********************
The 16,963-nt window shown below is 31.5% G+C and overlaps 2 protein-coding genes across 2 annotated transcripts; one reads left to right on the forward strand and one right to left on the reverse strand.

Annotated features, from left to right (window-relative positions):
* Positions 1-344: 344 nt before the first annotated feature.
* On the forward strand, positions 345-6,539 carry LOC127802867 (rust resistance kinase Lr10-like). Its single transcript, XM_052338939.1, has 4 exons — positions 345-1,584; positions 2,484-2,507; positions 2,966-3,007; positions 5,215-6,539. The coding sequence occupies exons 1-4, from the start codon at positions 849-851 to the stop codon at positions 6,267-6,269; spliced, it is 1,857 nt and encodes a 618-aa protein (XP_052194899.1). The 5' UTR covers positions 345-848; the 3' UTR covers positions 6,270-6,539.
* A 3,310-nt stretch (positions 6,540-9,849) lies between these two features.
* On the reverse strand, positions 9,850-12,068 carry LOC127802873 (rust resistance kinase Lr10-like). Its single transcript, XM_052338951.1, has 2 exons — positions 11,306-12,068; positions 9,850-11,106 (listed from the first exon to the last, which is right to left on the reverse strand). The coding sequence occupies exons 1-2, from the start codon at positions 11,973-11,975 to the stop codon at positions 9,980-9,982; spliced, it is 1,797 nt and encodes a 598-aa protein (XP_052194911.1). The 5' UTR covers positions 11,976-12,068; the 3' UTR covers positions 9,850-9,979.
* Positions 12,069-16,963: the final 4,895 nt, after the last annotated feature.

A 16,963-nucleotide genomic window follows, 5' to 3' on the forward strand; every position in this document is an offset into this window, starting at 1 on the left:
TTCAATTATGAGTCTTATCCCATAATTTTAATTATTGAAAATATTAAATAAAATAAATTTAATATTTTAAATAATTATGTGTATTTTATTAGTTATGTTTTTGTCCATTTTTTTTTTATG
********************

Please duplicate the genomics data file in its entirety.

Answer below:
The 16,963-nt window shown below is 31.5% G+C and overlaps 2 protein-coding genes across 2 annotated transcripts; one reads left to right on the forward strand and one right to left on the reverse strand.

Annotated features, from left to right (window-relative positions):
* Positions 1-344: 344 nt before the first annotated feature.
* On the forward strand, positions 345-6,539 carry LOC127802867 (rust resistance kinase Lr10-like). Its single transcript, XM_052338939.1, has 4 exons — positions 345-1,584; positions 2,484-2,507; positions 2,966-3,007; positions 5,215-6,539. The coding sequence occupies exons 1-4, from the start codon at positions 849-851 to the stop codon at positions 6,267-6,269; spliced, it is 1,857 nt and encodes a 618-aa protein (XP_052194899.1). The 5' UTR covers positions 345-848; the 3' UTR covers positions 6,270-6,539.
* A 3,310-nt stretch (positions 6,540-9,849) lies between these two features.
* On the reverse strand, positions 9,850-12,068 carry LOC127802873 (rust resistance kinase Lr10-like). Its single transcript, XM_052338951.1, has 2 exons — positions 11,306-12,068; positions 9,850-11,106 (listed from the first exon to the last, which is right to left on the reverse strand). The coding sequence occupies exons 1-2, from the start codon at positions 11,973-11,975 to the stop codon at positions 9,980-9,982; spliced, it is 1,797 nt and encodes a 598-aa protein (XP_052194911.1). The 5' UTR covers positions 11,976-12,068; the 3' UTR covers positions 9,850-9,979.
* Positions 12,069-16,963: the final 4,895 nt, after the last annotated feature.

A 16,963-nucleotide genomic window follows, 5' to 3' on the forward strand; every position in this document is an offset into this window, starting at 1 on the left:
TTCAATTATGAGTCTTATCCCATAATTTTAATTATTGAAAATATTAAATAAAATAAATTTAATATTTTAAATAATTATGTGTATTTTATTAGTTATGTTTTTGTCCATTTTTTTTTTATG